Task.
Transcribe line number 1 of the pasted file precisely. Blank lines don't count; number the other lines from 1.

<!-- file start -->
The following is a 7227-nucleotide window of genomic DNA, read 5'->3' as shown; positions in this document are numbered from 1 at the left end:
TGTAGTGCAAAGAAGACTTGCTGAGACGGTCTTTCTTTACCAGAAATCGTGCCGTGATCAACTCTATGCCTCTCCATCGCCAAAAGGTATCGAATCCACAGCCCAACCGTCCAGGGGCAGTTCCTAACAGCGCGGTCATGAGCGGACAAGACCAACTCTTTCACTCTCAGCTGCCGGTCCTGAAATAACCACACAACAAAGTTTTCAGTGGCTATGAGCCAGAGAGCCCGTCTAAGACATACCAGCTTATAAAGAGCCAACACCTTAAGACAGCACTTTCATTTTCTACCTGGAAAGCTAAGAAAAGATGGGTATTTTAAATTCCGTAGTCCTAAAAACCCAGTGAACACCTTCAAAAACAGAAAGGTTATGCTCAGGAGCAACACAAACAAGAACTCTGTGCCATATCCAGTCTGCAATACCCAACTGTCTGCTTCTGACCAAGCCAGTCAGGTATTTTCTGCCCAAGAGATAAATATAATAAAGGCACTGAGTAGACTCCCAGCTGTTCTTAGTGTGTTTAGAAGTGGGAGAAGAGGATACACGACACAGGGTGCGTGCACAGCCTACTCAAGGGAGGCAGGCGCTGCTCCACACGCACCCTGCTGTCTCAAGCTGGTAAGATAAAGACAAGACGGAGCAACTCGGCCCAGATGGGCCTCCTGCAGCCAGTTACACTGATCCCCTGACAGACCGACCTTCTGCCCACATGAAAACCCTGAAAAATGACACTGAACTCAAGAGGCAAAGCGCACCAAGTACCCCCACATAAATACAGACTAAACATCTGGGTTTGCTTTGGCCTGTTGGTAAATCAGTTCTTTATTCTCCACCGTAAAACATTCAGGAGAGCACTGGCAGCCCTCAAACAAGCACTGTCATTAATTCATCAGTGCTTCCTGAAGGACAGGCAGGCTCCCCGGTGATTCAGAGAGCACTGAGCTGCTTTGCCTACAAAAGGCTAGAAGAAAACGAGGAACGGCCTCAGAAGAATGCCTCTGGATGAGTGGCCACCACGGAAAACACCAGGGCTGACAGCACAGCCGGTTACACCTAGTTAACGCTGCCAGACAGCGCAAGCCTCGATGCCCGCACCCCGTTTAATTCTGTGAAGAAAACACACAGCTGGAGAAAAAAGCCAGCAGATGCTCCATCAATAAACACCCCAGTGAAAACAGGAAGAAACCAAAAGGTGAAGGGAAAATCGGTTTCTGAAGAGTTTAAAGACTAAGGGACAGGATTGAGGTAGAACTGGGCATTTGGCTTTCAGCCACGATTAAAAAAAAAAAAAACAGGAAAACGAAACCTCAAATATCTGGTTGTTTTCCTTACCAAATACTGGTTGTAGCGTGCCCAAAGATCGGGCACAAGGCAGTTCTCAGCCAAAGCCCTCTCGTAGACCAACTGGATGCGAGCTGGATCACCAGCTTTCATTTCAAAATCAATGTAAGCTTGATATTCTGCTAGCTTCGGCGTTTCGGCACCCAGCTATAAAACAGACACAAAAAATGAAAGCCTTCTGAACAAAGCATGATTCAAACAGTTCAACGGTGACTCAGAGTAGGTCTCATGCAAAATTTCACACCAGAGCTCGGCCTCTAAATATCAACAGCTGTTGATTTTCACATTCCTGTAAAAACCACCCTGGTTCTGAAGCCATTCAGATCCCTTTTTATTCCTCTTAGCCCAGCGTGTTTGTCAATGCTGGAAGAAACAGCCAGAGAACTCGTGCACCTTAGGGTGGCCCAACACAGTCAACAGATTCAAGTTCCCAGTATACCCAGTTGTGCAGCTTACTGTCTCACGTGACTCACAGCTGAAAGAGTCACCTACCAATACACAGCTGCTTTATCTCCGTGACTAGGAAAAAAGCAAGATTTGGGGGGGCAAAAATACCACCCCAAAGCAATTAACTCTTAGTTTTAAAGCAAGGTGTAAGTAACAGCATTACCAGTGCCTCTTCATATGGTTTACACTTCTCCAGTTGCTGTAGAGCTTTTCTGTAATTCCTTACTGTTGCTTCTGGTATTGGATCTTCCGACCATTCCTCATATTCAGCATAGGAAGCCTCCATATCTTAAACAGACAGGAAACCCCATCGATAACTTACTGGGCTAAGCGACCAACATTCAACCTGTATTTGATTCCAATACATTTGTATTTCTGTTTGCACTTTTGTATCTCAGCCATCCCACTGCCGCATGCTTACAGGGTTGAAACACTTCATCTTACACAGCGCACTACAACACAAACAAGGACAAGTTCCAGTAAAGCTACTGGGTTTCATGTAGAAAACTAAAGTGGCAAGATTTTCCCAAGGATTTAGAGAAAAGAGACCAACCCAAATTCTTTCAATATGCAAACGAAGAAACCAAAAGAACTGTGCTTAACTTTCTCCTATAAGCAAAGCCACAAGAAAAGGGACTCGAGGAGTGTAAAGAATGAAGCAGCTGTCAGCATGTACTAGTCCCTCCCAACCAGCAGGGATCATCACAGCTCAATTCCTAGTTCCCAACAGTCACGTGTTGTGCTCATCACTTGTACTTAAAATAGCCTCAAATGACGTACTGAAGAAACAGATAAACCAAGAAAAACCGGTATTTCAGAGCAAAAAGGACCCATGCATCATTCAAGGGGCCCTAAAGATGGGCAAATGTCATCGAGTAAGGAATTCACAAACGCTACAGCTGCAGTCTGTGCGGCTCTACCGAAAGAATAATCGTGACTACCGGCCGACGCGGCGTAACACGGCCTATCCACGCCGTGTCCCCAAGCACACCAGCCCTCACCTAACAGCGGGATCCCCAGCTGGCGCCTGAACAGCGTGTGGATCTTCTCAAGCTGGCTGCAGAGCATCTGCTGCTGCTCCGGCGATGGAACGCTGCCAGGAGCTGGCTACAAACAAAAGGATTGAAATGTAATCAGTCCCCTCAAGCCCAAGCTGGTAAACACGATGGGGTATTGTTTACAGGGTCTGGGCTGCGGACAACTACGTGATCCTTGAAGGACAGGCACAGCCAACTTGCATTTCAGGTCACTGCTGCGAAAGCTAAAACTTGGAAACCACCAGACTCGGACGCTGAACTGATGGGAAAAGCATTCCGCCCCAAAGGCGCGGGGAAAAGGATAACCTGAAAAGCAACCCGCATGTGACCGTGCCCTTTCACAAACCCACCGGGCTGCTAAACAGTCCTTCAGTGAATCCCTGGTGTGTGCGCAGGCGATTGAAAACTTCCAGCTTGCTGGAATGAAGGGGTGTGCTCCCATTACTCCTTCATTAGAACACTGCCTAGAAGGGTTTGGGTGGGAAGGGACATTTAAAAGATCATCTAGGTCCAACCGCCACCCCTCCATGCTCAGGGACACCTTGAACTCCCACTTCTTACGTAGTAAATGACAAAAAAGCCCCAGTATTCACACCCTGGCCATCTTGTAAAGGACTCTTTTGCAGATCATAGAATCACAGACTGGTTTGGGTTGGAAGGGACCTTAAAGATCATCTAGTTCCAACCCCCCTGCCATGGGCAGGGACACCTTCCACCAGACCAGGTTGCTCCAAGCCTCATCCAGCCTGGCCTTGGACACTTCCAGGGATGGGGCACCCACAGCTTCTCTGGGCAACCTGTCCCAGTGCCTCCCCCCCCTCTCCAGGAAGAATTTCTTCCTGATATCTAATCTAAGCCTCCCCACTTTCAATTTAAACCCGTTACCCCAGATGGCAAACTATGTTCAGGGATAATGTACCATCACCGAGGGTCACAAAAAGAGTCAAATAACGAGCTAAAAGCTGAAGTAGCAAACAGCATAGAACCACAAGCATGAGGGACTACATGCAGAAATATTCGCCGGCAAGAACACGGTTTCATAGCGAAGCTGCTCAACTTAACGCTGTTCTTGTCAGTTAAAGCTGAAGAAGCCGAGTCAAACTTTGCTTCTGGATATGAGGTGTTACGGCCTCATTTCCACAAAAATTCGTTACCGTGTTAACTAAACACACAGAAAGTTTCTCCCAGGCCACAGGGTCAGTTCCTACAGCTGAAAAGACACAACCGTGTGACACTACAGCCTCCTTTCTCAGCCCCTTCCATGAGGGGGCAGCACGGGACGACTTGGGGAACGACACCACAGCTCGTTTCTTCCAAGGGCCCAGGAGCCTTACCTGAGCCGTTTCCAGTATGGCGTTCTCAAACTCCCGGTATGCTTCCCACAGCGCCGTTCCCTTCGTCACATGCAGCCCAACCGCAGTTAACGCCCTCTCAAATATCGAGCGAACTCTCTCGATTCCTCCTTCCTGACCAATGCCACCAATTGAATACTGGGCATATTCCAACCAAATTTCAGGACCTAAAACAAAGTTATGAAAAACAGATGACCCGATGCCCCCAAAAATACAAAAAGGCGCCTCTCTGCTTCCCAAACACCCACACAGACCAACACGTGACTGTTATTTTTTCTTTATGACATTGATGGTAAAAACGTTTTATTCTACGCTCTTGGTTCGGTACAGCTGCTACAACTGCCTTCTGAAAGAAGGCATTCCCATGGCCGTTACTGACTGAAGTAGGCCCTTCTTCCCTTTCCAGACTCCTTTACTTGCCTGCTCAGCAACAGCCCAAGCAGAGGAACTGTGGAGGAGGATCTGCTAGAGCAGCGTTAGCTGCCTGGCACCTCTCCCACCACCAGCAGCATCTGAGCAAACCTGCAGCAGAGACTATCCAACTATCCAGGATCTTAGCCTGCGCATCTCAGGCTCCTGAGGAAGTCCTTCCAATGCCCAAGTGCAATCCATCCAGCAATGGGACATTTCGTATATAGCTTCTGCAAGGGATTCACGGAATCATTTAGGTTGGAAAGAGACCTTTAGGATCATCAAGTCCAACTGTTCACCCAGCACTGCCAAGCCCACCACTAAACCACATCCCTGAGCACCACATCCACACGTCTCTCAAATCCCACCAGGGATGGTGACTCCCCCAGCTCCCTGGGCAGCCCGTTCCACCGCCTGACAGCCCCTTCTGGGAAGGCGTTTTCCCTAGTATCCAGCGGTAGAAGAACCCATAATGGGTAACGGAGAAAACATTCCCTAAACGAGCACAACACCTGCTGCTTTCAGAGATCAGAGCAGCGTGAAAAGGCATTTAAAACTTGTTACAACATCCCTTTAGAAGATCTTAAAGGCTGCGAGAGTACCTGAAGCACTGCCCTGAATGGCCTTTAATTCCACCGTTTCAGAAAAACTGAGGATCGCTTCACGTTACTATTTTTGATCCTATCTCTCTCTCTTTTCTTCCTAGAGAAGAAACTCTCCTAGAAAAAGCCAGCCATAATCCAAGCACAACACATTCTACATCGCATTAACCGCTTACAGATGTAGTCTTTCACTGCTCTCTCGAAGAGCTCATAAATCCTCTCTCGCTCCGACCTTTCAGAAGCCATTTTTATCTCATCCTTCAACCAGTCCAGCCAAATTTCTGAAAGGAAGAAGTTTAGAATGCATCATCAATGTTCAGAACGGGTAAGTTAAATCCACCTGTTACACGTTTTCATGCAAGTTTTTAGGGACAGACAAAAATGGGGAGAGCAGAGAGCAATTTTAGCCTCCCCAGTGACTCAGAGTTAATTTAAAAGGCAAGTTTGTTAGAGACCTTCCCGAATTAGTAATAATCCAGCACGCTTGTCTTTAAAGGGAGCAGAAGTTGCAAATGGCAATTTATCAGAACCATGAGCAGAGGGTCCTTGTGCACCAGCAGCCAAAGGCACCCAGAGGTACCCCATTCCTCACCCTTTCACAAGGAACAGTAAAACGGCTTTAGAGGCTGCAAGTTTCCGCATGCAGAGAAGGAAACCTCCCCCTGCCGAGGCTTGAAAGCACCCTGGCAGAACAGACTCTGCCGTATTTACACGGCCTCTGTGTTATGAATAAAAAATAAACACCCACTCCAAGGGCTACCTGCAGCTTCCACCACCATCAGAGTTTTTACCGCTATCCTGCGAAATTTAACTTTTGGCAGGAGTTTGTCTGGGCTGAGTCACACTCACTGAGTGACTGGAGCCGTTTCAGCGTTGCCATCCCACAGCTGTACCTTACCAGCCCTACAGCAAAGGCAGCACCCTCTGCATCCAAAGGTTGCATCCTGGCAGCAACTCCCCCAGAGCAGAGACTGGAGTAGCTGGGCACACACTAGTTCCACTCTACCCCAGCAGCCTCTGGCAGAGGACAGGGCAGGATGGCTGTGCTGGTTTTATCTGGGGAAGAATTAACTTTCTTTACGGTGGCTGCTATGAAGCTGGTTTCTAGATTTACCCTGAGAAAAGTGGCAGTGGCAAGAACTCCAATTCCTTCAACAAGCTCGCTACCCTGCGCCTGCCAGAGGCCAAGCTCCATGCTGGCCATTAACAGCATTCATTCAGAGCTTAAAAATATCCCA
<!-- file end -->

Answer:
The following is a 7227-nucleotide window of genomic DNA, read 5'->3' as shown; positions in this document are numbered from 1 at the left end: